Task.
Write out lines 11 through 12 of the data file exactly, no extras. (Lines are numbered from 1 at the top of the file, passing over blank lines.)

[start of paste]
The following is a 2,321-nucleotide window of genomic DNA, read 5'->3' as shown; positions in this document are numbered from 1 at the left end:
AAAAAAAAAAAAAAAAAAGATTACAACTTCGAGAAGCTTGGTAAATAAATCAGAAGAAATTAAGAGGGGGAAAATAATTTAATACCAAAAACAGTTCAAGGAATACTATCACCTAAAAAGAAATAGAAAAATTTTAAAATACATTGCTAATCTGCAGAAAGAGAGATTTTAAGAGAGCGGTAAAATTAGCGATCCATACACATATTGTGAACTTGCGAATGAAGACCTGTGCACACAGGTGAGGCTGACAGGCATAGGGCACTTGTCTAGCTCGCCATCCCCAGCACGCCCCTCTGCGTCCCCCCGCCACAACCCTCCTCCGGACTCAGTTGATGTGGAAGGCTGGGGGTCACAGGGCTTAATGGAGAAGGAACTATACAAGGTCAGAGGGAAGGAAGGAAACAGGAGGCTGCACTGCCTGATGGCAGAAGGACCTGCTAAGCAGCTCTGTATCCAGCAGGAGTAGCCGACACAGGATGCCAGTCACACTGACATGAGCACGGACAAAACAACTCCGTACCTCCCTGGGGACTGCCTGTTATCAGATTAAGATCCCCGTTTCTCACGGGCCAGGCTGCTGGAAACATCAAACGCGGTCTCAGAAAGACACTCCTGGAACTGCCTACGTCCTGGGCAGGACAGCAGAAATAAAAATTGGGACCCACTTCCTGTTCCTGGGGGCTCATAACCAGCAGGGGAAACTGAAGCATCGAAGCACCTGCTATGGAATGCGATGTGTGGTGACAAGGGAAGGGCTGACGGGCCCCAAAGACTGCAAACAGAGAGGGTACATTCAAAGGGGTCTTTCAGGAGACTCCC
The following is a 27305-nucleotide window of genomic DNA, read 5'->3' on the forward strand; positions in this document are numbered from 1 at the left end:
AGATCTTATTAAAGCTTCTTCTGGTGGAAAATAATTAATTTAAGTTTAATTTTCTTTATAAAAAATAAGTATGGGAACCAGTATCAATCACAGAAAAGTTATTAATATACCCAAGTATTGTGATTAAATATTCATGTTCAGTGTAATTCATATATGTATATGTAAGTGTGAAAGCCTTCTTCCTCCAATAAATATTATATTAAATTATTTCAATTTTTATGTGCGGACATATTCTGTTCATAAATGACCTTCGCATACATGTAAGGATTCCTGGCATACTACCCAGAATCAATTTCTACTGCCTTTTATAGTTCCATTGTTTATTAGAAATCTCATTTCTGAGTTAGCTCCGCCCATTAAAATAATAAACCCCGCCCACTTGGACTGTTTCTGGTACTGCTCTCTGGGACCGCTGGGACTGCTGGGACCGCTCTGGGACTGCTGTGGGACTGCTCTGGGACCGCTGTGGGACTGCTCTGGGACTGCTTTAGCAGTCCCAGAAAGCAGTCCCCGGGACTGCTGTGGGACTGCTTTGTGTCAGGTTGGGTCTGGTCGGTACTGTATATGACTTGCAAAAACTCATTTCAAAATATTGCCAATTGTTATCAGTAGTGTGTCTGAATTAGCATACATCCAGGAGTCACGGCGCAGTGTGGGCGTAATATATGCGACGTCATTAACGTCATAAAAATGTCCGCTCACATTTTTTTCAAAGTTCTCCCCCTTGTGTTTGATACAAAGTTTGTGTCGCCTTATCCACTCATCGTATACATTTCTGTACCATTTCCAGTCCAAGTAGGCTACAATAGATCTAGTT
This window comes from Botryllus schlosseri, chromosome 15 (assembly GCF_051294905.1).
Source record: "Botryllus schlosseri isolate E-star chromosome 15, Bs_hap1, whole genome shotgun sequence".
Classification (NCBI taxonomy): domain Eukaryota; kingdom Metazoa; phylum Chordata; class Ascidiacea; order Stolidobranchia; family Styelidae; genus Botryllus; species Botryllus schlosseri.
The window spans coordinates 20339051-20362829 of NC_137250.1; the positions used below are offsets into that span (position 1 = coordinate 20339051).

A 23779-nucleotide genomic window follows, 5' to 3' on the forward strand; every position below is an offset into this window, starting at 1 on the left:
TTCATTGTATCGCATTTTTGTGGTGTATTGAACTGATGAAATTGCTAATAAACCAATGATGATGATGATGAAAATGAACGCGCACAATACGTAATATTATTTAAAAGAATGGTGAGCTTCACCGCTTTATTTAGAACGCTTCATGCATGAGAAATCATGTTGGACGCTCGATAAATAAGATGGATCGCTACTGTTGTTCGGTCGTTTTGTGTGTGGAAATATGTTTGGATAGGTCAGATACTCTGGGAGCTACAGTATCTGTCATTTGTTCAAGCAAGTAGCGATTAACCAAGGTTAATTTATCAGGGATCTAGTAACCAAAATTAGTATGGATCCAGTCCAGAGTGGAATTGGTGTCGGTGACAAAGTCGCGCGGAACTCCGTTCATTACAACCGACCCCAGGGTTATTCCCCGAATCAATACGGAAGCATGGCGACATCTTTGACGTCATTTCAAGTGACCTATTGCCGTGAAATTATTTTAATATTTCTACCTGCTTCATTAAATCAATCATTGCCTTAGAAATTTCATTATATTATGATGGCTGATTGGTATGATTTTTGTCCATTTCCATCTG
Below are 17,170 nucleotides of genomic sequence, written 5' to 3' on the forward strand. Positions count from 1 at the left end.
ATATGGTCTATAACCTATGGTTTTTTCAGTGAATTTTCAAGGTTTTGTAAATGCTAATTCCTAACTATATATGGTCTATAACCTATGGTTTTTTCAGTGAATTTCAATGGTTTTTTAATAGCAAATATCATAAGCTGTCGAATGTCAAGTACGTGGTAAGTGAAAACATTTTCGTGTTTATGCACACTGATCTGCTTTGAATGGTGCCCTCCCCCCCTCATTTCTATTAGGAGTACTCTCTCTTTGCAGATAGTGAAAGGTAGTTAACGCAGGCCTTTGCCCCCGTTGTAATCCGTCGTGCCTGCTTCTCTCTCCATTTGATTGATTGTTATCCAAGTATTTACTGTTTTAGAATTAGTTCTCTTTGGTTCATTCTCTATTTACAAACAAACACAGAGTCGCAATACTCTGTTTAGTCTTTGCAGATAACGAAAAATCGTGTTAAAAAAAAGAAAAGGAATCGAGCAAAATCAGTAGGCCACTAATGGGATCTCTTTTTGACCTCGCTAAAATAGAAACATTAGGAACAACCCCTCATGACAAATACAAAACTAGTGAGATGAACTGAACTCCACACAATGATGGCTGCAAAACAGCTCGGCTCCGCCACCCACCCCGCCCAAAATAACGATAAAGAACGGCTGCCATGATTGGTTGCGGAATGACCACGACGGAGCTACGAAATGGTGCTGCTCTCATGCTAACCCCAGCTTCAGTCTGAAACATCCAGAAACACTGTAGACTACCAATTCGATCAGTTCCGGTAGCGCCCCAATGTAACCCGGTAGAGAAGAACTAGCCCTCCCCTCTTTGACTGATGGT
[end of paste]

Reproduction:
Below are 17,170 nucleotides of genomic sequence, written 5' to 3' on the forward strand. Positions count from 1 at the left end.
ATATGGTCTATAACCTATGGTTTTTTCAGTGAATTTTCAAGGTTTTGTAAATGCTAATTCCTAACTATATATGGTCTATAACCTATGGTTTTTTCAGTGAATTTCAATGGTTTTTTAATAGCAAATATCATAAGCTGTCGAATGTCAAGTACGTGGTAAGTGAAAACATTTTCGTGTTTATGCACACTGATCTGCTTTGAATGGTGCCCTCCCCCCCTCATTTCTATTAGGAGTACTCTCTCTTTGCAGATAGTGAAAGGTAGTTAACGCAGGCCTTTGCCCCCGTTGTAATCCGTCGTGCCTGCTTCTCTCTCCATTTGATTGATTGTTATCCAAGTATTTACTGTTTTAGAATTAGTTCTCTTTGGTTCATTCTCTATTTACAAACAAACACAGAGTCGCAATACTCTGTTTAGTCTTTGCAGATAACGAAAAATCGTGTTAAAAAAAAGAAAAGGAATCGAGCAAAATCAGTAGGCCACTAATGGGATCTCTTTTTGACCTCGCTAAAATAGAAACATTAGGAACAACCCCTCATGACAAATACAAAACTAGTGAGATGAACTGAACTCCACACAATGATGGCTGCAAAACAGCTCGGCTCCGCCACCCACCCCGCCCAAAATAACGATAAAGAACGGCTGCCATGATTGGTTGCGGAATGACCACGACGGAGCTACGAAATGGTGCTGCTCTCATGCTAACCCCAGCTTCAGTCTGAAACATCCAGAAACACTGTAGACTACCAATTCGATCAGTTCCGGTAGCGCCCCAATGTAACCCGGTAGAGAAGAACTAGCCCTCCCCTCTTTGACTGATGGT